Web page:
Normally the whaling season in Iceland would start now, but the whalers are leaving their harpoons ashore this year too, no whaling will take place.
The last active whaling company in Iceland, Hvalur hf of whaler Kristjan Loftsson, has not yet taken any action to get its ships afloat for the season and now it is too late.
Tourists watch a minke whale in Iceland. Whale watching is one of the top tourist attractions in Iceland. (c) IFAW
“We are a hair’s breadth away from the permanent end of whaling in Iceland,” says Andreas Dinkelmeyer, campaign manager of the IFAW (International Fund for Animal Welfare) in Germany.
“In 2020 the minke whale hunters had realized that whaling was not worthwhile and gave up their business.
Now only the fin whale hunter Kristjan Loftsson remains. Officially he still has a fishing permit for fin whales. Of course we are happy that he has not killed any whales since 2018.
However, he could go hunting again next year to secure another five-year quota. “
Minke whale meat is sold in Iceland, but most of it is consumed by curious tourists. The last opinion poll commissioned by IFAW found that only about one percent of Icelanders eat whale meat on a regular basis.
Together with local whale watching companies, IFAW launched the “Meet Us Don’t Eat Us” campaign to make tourists aware that their whale meat consumption is keeping whaling alive. The campaign significantly reduced the consumption of whale meat by visitors to the Island.
In contrast to the limited local market for minke whale meat, fin whale meat has been sold exclusively to Japan since 2013 without being able to establish an export market.
Whaling hardly plays a role in the political arena of Iceland either.
Whaling was an election campaign topic for decades, but has lost its importance since 2016. Young voters are more concerned about the climate crisis and the positive contribution whales are making to maintaining healthy marine ecosystems and sequestering carbon dioxide from the atmosphere.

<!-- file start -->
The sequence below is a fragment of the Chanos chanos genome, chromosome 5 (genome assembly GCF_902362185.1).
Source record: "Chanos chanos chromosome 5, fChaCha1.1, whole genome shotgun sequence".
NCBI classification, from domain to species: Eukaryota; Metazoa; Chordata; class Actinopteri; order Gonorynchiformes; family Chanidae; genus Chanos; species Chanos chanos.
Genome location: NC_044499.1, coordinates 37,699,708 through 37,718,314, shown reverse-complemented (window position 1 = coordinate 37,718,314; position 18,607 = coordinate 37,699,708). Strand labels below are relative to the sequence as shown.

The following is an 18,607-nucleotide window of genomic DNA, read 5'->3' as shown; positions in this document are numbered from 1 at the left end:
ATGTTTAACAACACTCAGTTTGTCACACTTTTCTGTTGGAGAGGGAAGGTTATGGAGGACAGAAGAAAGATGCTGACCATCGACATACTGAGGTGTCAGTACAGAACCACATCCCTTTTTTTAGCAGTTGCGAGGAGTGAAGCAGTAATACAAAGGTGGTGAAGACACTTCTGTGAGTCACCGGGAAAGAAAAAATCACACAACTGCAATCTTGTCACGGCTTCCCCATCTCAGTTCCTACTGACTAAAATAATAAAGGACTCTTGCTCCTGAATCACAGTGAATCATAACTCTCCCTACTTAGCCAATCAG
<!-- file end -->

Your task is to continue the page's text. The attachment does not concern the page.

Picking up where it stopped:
“At the moment only the pause button for commercial whaling in Iceland is pressed,” adds Dinkelmeyer.
“As long as the harpoons have not been mothballed in Iceland, whales are still at risk. Ultimately, it will be the Icelanders who will advance the decision against whaling and hit the whaling stop button. We will continue to work to promote marine conservation and responsible whale watching in Iceland. “
Since 2003, the year Iceland resumed commercial whaling, 653 minke whales and 852 fin whales have been killed for a total of 1,505 whales.
IFAW has worked with Icelanders since 2003 to promote responsible whale watching and to promote alternatives to cruel whaling.
Whale watching is one of the top tourist attractions in Iceland. More than 350,000 customers each year generate around 20 million euros, proving that whales are worth far more alive than dead.
And I mean…Good news!
The only person in the world who commercially catches fin whales is Icelandic millionaire Kristjan Loftsson, majority shareholder of the whaling company Hvalur HF.
In 2018 the company shipped 1,700 tons of fin whale meat to Japan.
However, the company is shaking because of fines, a lack of fishing licenses, court-ordered additional wages, and of course unsuccessful deals with Japan.
Whales are killed with explosive harpoons, here one of the company’s ships for fin whale hunting © Szilas
Because the fin whale meat from Iceland does not meet Japan’s meat hygiene standards.
Due to the lack of sales opportunities, the Hvalur fishing fleet has remained in the port since 2019, and officially in 2020 also because of the Covid-19 requirements for the ship’s crew.
The hunting season is now set to be canceled again for the third time, and one company probably wants to withdraw from business entirely.
According to “Der Spiegel” german magazine, this is IP-Utgerd, a company specializing in minke whales.
“The business is not worth it,” said managing director Gunnar Bergmann Jonsson.
From the point of view of the whale conservationists, the minke whales went even better.
The minke whale hunt in Iceland was suspended in 2019, and in 2020 the last minke whale hunter also threw in the towel.
With that, the subject of minke whale hunting in Iceland is probably done.
At a time when school children are demonstrating against climate change and the decimation of biodiversity, this barbarism is inhumane, a moral declaration of bankruptcy, no matter where it is still practiced anywhere in the world.
My best regards to all, Venus